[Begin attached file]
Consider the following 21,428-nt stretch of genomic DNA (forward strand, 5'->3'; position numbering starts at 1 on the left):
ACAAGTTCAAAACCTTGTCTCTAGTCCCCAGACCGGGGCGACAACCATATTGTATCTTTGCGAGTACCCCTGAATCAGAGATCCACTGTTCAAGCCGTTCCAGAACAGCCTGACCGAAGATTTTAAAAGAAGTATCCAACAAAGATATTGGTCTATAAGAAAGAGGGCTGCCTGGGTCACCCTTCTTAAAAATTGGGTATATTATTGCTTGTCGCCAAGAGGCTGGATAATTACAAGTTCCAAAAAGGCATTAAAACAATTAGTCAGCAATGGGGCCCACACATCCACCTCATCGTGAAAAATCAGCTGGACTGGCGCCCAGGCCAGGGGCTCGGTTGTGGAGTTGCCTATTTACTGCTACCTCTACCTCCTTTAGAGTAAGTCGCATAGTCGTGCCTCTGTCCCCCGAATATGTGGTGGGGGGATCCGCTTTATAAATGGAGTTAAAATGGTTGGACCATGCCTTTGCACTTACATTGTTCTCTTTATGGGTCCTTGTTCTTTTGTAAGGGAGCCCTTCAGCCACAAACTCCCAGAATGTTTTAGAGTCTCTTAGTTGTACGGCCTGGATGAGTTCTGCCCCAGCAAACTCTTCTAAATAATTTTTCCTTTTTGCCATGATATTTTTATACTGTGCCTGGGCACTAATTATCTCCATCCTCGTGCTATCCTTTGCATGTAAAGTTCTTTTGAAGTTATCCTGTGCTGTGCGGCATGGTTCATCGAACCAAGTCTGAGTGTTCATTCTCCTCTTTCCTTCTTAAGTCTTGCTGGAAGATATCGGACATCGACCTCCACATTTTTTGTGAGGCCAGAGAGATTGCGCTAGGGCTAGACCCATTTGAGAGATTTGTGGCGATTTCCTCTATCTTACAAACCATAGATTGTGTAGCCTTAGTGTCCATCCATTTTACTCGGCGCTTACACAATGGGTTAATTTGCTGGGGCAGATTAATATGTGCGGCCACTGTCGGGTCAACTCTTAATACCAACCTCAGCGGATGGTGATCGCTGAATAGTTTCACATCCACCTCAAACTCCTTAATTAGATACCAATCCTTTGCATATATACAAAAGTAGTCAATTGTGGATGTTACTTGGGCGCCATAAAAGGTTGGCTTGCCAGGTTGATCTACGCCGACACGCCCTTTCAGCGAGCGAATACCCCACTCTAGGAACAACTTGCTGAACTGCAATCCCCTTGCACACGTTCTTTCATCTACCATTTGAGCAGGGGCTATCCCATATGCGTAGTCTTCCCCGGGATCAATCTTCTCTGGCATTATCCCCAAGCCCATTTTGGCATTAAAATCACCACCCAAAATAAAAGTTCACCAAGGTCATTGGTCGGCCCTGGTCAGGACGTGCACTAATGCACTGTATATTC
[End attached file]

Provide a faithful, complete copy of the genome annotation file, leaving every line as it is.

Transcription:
Consider the following 21,428-nt stretch of genomic DNA (forward strand, 5'->3'; position numbering starts at 1 on the left):
ACAAGTTCAAAACCTTGTCTCTAGTCCCCAGACCGGGGCGACAACCATATTGTATCTTTGCGAGTACCCCTGAATCAGAGATCCACTGTTCAAGCCGTTCCAGAACAGCCTGACCGAAGATTTTAAAAGAAGTATCCAACAAAGATATTGGTCTATAAGAAAGAGGGCTGCCTGGGTCACCCTTCTTAAAAATTGGGTATATTATTGCTTGTCGCCAAGAGGCTGGATAATTACAAGTTCCAAAAAGGCATTAAAACAATTAGTCAGCAATGGGGCCCACACATCCACCTCATCGTGAAAAATCAGCTGGACTGGCGCCCAGGCCAGGGGCTCGGTTGTGGAGTTGCCTATTTACTGCTACCTCTACCTCCTTTAGAGTAAGTCGCATAGTCGTGCCTCTGTCCCCCGAATATGTGGTGGGGGGATCCGCTTTATAAATGGAGTTAAAATGGTTGGACCATGCCTTTGCACTTACATTGTTCTCTTTATGGGTCCTTGTTCTTTTGTAAGGGAGCCCTTCAGCCACAAACTCCCAGAATGTTTTAGAGTCTCTTAGTTGTACGGCCTGGATGAGTTCTGCCCCAGCAAACTCTTCTAAATAATTTTTCCTTTTTGCCATGATATTTTTATACTGTGCCTGGGCACTAATTATCTCCATCCTCGTGCTATCCTTTGCATGTAAAGTTCTTTTGAAGTTATCCTGTGCTGTGCGGCATGGTTCATCGAACCAAGTCTGAGTGTTCATTCTCCTCTTTCCTTCTTAAGTCTTGCTGGAAGATATCGGACATCGACCTCCACATTTTTTGTGAGGCCAGAGAGATTGCGCTAGGGCTAGACCCATTTGAGAGATTTGTGGCGATTTCCTCTATCTTACAAACCATAGATTGTGTAGCCTTAGTGTCCATCCATTTTACTCGGCGCTTACACAATGGGTTAATTTGCTGGGGCAGATTAATATGTGCGGCCACTGTCGGGTCAACTCTTAATACCAACCTCAGCGGATGGTGATCGCTGAATAGTTTCACATCCACCTCAAACTCCTTAATTAGATACCAATCCTTTGCATATATACAAAAGTAGTCAATTGTGGATGTTACTTGGGCGCCATAAAAGGTTGGCTTGCCAGGTTGATCTACGCCGACACGCCCTTTCAGCGAGCGAATACCCCACTCTAGGAACAACTTGCTGAACTGCAATCCCCTTGCACACGTTCTTTCATCTACCATTTGAGCAGGGGCTATCCCATATGCGTAGTCTTCCCCGGGATCAATCTTCTCTGGCATTATCCCCAAGCCCATTTTGGCATTAAAATCACCACCCAAAATAAAAGTTCACCAAGGTCATTGGTCGGCCCTGGTCAGGACGTGCACTAATGCACTGTATATTC